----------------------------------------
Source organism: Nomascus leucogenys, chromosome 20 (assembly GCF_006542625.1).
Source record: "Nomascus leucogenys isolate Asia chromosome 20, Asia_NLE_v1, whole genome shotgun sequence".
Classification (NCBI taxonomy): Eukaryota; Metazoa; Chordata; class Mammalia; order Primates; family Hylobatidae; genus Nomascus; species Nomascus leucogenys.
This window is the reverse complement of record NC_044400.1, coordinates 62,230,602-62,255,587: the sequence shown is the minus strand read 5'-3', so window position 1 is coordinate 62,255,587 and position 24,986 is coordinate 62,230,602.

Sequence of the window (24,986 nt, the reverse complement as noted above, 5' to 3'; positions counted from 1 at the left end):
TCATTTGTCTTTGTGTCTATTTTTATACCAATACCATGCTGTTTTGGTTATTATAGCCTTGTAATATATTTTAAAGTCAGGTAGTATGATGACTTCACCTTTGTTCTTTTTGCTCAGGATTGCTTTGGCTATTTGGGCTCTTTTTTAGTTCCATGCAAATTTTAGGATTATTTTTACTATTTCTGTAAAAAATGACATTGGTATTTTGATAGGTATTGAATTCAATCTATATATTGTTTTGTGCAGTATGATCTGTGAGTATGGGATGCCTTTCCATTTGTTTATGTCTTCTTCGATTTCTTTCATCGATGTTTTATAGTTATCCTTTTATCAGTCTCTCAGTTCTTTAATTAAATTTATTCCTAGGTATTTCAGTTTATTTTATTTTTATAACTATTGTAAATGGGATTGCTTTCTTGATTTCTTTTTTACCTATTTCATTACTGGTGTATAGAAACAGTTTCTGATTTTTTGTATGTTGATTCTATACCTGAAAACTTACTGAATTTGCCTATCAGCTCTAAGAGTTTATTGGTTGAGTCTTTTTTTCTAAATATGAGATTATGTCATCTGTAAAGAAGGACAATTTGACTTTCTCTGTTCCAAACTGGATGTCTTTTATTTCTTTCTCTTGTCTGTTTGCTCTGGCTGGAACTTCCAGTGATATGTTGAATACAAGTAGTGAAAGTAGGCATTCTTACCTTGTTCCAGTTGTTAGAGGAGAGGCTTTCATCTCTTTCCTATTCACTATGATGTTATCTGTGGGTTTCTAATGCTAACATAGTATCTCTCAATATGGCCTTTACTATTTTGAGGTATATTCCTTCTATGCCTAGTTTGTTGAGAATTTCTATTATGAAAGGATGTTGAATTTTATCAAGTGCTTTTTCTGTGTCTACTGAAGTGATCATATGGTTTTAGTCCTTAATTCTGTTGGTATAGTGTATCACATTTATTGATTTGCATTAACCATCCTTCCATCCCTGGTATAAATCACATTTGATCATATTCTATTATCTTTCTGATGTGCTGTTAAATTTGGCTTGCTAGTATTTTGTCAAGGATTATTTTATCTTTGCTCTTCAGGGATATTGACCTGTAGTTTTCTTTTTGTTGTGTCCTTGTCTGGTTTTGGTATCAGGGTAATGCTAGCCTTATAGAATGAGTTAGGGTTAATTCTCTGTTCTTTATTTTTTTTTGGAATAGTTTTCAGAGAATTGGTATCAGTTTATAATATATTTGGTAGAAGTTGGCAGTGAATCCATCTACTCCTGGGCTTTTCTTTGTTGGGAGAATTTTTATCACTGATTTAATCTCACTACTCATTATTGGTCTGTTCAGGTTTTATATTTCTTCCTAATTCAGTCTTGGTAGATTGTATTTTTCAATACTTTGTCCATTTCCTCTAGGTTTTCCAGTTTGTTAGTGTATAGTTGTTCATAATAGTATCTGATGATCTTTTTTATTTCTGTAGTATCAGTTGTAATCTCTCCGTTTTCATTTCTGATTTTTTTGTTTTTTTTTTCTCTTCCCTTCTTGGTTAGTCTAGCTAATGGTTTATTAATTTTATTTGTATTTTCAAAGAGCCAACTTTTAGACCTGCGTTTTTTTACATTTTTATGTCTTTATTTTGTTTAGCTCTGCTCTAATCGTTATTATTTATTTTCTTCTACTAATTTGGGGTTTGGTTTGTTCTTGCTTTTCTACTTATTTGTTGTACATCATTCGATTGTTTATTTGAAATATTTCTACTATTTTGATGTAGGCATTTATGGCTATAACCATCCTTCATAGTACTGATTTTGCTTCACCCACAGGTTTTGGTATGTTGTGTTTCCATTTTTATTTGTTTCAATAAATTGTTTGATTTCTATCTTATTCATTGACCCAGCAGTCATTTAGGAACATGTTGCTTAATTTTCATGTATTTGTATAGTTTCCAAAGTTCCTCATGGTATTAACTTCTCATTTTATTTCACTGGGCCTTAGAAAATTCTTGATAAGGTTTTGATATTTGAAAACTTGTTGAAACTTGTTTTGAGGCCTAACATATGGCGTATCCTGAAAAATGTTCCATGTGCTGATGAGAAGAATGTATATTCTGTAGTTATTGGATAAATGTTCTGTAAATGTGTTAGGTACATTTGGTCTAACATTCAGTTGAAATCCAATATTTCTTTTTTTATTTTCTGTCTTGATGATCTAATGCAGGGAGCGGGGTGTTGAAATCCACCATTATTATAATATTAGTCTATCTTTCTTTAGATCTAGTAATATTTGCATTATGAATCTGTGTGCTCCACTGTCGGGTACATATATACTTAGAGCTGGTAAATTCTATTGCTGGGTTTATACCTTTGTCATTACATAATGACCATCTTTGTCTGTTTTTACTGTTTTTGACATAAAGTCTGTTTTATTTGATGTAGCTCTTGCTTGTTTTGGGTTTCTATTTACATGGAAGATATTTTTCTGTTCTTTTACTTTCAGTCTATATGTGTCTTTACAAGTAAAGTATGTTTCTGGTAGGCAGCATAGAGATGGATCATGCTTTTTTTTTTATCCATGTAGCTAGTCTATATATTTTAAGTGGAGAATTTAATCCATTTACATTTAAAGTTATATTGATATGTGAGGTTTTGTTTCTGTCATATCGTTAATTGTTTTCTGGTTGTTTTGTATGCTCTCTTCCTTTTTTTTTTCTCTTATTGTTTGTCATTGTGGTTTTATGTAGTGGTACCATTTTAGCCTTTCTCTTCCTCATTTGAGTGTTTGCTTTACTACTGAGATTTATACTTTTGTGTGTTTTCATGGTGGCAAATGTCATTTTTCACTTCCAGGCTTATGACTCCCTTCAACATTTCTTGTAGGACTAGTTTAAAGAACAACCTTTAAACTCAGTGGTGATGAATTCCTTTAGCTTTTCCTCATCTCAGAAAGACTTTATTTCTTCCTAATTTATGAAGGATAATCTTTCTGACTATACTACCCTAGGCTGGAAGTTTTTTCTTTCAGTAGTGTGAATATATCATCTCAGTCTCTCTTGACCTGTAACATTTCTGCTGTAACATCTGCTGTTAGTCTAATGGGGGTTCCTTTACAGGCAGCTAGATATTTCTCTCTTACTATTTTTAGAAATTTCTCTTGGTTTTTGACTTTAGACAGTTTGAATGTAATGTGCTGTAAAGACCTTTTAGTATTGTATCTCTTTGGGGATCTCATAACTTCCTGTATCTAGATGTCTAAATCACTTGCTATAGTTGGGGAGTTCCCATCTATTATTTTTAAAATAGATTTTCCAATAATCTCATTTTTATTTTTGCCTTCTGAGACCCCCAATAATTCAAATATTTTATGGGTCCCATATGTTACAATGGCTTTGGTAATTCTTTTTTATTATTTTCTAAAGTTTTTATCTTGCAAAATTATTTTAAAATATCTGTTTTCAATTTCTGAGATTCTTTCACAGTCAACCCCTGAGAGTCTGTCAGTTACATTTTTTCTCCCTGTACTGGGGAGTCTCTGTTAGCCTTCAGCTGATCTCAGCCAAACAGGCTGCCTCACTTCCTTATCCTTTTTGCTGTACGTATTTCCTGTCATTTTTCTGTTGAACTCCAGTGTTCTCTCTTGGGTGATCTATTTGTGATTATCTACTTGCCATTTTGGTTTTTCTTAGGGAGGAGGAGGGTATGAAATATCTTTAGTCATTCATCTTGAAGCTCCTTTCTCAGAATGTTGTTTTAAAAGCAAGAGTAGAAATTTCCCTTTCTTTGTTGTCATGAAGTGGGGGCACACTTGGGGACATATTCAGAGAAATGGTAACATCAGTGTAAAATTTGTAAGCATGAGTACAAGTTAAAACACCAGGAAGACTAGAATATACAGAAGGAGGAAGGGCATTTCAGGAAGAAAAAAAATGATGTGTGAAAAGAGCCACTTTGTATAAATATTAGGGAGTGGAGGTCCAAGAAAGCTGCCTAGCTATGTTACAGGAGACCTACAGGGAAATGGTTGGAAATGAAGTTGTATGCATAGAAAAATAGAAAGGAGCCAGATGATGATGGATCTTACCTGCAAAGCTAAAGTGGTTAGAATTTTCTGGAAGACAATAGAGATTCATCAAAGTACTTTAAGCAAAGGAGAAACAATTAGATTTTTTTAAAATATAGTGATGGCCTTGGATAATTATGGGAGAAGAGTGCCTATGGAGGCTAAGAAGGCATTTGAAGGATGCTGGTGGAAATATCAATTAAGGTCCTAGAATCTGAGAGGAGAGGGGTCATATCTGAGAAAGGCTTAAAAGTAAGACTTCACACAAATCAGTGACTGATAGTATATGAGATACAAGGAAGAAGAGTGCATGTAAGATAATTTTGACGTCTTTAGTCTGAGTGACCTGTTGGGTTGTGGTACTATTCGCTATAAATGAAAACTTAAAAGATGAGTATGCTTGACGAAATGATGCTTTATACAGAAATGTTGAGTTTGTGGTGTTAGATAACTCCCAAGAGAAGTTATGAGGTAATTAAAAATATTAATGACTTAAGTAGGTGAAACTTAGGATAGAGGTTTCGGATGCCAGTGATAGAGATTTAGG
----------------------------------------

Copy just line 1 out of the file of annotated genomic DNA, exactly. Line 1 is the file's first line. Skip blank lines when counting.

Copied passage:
Source organism: Nomascus leucogenys, chromosome 20 (assembly GCF_006542625.1).